Thoughts

Is Studying for an Engineering Degree the Most Wasteful thing in Life?

School + Engineering Degree has almost become default near my place. I guess it’s the same across many places in India.

I am not talking about the job one may/may not get after studying B.E./B.Tech. I am talking about the 4 years of time spent while studying for the ‘Professional’ Degree. And of course, the HUGE Expenditure that is usually borne by fathers or banks.

Don’t you think 4 YEARS of YOUR TIME and LAKHS of YOUR MONEY is precious? Why waste it by enrolling in an engineering college?

A fraction of the students who enroll for engineering courses get good (read: moderately well paying) jobs and that might justify their investment – even then not the time. What about all those students who never got a job or never got a job in the field of their study?

Why are Indian parents encouraging this nonsense?

I wonder how many students… Forget that. I wonder how many professors understand what they teach!! If, in the name of engineering, you encourage students to blindly mug-up/memorize and pass with ‘flying colors’, all you achieve is increase their memory power. With cheap high capacity electronic storage devices available nowadays, even that is a waste.

Ever noticed the enormous number of gigantic engineering colleges that have sprung up across the country? Some are as big as towns! Do we really need so many engineers? Don’t you think it’s a colossal waste of infrastructure, money, and brains?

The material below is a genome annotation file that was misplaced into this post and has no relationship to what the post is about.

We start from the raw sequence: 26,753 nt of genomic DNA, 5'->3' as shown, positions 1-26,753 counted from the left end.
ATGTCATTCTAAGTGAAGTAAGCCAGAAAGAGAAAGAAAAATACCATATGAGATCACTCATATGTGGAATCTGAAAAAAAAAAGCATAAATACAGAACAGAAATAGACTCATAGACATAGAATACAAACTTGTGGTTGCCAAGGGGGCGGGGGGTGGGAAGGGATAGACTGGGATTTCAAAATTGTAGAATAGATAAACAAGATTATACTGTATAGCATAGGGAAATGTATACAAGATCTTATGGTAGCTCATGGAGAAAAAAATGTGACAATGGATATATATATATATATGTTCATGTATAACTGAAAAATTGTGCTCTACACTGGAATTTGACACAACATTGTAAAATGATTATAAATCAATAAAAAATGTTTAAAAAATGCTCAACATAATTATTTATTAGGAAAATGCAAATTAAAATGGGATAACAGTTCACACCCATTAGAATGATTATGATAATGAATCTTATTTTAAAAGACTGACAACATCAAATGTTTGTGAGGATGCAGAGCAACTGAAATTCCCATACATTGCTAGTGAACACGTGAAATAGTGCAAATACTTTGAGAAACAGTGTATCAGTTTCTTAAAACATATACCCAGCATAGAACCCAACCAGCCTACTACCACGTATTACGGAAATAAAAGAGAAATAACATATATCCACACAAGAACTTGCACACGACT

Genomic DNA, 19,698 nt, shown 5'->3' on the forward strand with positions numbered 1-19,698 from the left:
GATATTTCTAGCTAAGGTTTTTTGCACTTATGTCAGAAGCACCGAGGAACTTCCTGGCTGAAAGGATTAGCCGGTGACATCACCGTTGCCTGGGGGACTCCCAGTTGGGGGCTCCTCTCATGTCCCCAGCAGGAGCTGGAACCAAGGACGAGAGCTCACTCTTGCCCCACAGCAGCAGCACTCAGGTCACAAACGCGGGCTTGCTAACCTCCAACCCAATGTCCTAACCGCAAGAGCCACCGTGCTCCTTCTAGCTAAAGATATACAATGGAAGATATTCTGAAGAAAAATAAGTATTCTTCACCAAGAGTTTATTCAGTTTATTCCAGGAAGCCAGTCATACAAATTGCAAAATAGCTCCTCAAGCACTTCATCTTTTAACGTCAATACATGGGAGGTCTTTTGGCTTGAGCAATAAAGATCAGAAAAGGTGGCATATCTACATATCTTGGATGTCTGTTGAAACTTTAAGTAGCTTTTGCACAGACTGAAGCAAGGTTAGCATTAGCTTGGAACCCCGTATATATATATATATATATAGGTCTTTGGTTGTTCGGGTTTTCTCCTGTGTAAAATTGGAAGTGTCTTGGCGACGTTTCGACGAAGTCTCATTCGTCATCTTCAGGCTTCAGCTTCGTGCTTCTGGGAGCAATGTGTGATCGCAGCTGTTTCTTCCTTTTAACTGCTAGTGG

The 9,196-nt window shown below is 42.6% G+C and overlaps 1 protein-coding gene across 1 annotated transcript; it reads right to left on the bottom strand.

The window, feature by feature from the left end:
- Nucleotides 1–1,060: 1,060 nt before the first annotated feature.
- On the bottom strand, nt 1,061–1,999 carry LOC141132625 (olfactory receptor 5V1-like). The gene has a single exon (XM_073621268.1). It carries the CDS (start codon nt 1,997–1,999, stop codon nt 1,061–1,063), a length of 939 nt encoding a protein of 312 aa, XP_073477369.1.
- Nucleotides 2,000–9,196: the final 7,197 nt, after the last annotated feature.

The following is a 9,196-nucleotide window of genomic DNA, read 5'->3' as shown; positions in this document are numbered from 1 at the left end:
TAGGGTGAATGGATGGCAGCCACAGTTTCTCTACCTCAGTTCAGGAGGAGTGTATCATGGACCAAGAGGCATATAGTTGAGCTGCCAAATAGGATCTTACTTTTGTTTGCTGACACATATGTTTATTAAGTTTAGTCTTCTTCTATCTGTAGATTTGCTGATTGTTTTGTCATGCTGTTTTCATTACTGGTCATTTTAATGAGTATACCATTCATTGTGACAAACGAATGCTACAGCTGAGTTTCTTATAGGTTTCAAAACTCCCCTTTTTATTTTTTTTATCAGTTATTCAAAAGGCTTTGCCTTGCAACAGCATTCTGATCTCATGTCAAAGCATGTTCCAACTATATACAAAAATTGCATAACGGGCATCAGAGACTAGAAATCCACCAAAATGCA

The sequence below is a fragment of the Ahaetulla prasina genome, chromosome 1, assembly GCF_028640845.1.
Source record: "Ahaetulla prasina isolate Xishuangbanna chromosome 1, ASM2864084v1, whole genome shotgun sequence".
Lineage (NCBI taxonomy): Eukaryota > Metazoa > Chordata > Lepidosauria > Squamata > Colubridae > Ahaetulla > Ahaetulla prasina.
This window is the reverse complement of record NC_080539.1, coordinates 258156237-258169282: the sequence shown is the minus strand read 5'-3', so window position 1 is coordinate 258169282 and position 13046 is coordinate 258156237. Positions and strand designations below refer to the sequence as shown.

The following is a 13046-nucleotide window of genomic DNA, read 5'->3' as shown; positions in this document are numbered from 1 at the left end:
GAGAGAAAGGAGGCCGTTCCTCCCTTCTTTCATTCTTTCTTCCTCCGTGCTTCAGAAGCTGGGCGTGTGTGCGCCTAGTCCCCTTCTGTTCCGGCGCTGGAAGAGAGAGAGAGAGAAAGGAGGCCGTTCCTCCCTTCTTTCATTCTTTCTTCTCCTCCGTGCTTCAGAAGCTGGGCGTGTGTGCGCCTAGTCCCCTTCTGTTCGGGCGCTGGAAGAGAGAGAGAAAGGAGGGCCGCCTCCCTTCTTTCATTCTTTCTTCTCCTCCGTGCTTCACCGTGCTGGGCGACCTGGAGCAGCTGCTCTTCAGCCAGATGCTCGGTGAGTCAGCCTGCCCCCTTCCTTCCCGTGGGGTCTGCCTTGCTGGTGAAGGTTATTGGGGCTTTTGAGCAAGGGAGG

Maybe I am missing something. Maybe there is another side to this.

Perhaps the engineering colleges are employing people and providing jobs? Perhaps they are enabling construction, educational material, books, paper, xerox and other industries to prosper? Perhaps the engineering colleges impart the much required ‘discipline’ into students that can later be taken advantage of by the IT companies? Perhaps the engineering colleges help in ‘rotating money’ which might have otherwise been held back as black money or in Swiss accounts?

If these are the reasons for the existence of engineering colleges, by a similar logic, we can also justify the existence of liquor shops.

The same people who cry their hearts out after losing money to finance scams, emu scams, solar scams, etc. are proud of losing money to the engineering degree scam. I wonder by what logic anyone (except a small minority) can justify their investment in engineering colleges?

Destination Infinity

PS: Written by an ‘Engineer’ who never did anything related to his ‘Engineering’ Degree.

PS2: I challenge all engineers (well, almost all of you reading this post) to declare that the four years spent in an engineering college was very productive and useful for your future career. Let’s see how many can do that.

15 Comments

  • SG